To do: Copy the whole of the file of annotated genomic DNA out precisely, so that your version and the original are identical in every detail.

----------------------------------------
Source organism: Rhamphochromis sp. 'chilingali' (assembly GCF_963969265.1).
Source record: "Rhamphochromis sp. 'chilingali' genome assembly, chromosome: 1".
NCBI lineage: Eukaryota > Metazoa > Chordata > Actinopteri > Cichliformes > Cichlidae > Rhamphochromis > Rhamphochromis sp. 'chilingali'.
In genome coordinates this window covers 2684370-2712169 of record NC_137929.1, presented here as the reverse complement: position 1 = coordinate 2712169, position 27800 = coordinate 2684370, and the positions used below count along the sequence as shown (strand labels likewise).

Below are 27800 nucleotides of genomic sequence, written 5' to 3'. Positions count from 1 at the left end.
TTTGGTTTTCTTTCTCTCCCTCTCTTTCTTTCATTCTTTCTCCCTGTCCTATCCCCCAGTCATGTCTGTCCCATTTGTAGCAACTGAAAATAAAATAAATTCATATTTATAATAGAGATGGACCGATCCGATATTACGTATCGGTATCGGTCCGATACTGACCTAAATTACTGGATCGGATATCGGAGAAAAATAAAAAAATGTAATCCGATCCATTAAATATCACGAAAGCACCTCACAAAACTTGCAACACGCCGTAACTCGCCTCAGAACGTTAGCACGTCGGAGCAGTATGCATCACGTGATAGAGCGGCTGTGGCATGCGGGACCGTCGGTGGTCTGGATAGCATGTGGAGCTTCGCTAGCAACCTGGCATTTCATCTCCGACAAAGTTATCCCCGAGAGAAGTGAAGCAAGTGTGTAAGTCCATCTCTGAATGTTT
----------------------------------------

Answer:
Source organism: Rhamphochromis sp. 'chilingali' (assembly GCF_963969265.1).
Source record: "Rhamphochromis sp. 'chilingali' genome assembly, chromosome: 1".
NCBI lineage: Eukaryota > Metazoa > Chordata > Actinopteri > Cichliformes > Cichlidae > Rhamphochromis > Rhamphochromis sp. 'chilingali'.
In genome coordinates this window covers 2684370-2712169 of record NC_137929.1, presented here as the reverse complement: position 1 = coordinate 2712169, position 27800 = coordinate 2684370, and the positions used below count along the sequence as shown (strand labels likewise).

Below are 27800 nucleotides of genomic sequence, written 5' to 3'. Positions count from 1 at the left end.
TTTGGTTTTCTTTCTCTCCCTCTCTTTCTTTCATTCTTTCTCCCTGTCCTATCCCCCAGTCATGTCTGTCCCATTTGTAGCAACTGAAAATAAAATAAATTCATATTTATAATAGAGATGGACCGATCCGATATTACGTATCGGTATCGGTCCGATACTGACCTAAATTACTGGATCGGATATCGGAGAAAAATAAAAAAATGTAATCCGATCCATTAAATATCACGAAAGCACCTCACAAAACTTGCAACACGCCGTAACTCGCCTCAGAACGTTAGCACGTCGGAGCAGTATGCATCACGTGATAGAGCGGCTGTGGCATGCGGGACCGTCGGTGGTCTGGATAGCATGTGGAGCTTCGCTAGCAACCTGGCATTTCATCTCCGACAAAGTTATCCCCGAGAGAAGTGAAGCAAGTGTGTAAGTCCATCTCTGAATGTTT